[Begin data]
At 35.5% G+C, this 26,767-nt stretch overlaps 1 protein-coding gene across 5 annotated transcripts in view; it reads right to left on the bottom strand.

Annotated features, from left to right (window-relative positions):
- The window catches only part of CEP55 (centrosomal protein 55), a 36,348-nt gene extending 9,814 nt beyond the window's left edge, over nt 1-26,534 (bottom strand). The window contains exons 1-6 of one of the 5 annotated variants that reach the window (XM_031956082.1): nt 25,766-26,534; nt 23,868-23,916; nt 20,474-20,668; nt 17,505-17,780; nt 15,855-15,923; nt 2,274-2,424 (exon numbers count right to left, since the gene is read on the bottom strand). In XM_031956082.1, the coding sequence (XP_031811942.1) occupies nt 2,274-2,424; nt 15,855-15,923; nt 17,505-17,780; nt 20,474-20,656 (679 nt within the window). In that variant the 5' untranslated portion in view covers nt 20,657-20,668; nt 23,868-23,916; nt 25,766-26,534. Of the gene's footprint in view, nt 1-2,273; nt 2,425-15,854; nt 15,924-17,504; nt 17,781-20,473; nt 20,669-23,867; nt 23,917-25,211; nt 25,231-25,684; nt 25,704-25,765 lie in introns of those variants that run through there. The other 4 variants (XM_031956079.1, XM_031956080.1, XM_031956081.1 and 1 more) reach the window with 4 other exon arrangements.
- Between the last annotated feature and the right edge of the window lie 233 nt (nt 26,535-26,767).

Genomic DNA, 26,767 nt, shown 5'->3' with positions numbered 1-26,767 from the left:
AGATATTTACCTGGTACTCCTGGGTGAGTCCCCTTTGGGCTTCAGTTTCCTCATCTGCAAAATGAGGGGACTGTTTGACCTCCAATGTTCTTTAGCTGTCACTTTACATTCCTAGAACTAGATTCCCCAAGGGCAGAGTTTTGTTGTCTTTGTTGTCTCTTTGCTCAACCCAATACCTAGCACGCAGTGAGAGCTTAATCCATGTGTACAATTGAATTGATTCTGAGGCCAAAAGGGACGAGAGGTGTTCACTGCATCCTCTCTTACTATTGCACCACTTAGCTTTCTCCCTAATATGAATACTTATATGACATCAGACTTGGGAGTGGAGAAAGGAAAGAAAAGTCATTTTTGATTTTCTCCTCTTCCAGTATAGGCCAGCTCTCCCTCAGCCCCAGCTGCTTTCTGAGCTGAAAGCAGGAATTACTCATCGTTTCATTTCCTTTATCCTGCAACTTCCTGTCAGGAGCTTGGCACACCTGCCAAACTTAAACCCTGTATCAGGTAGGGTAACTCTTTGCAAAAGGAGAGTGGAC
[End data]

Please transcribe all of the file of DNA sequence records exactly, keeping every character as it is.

At 35.5% G+C, this 26,767-nt stretch overlaps 1 protein-coding gene across 5 annotated transcripts in view; it reads right to left on the bottom strand.

Annotated features, from left to right (window-relative positions):
- The window catches only part of CEP55 (centrosomal protein 55), a 36,348-nt gene extending 9,814 nt beyond the window's left edge, over nt 1-26,534 (bottom strand). The window contains exons 1-6 of one of the 5 annotated variants that reach the window (XM_031956082.1): nt 25,766-26,534; nt 23,868-23,916; nt 20,474-20,668; nt 17,505-17,780; nt 15,855-15,923; nt 2,274-2,424 (exon numbers count right to left, since the gene is read on the bottom strand). In XM_031956082.1, the coding sequence (XP_031811942.1) occupies nt 2,274-2,424; nt 15,855-15,923; nt 17,505-17,780; nt 20,474-20,656 (679 nt within the window). In that variant the 5' untranslated portion in view covers nt 20,657-20,668; nt 23,868-23,916; nt 25,766-26,534. Of the gene's footprint in view, nt 1-2,273; nt 2,425-15,854; nt 15,924-17,504; nt 17,781-20,473; nt 20,669-23,867; nt 23,917-25,211; nt 25,231-25,684; nt 25,704-25,765 lie in introns of those variants that run through there. The other 4 variants (XM_031956079.1, XM_031956080.1, XM_031956081.1 and 1 more) reach the window with 4 other exon arrangements.
- Between the last annotated feature and the right edge of the window lie 233 nt (nt 26,535-26,767).

Genomic DNA, 26,767 nt, shown 5'->3' with positions numbered 1-26,767 from the left:
AGATATTTACCTGGTACTCCTGGGTGAGTCCCCTTTGGGCTTCAGTTTCCTCATCTGCAAAATGAGGGGACTGTTTGACCTCCAATGTTCTTTAGCTGTCACTTTACATTCCTAGAACTAGATTCCCCAAGGGCAGAGTTTTGTTGTCTTTGTTGTCTCTTTGCTCAACCCAATACCTAGCACGCAGTGAGAGCTTAATCCATGTGTACAATTGAATTGATTCTGAGGCCAAAAGGGACGAGAGGTGTTCACTGCATCCTCTCTTACTATTGCACCACTTAGCTTTCTCCCTAATATGAATACTTATATGACATCAGACTTGGGAGTGGAGAAAGGAAAGAAAAGTCATTTTTGATTTTCTCCTCTTCCAGTATAGGCCAGCTCTCCCTCAGCCCCAGCTGCTTTCTGAGCTGAAAGCAGGAATTACTCATCGTTTCATTTCCTTTATCCTGCAACTTCCTGTCAGGAGCTTGGCACACCTGCCAAACTTAAACCCTGTATCAGGTAGGGTAACTCTTTGCAAAAGGAGAGTGGAC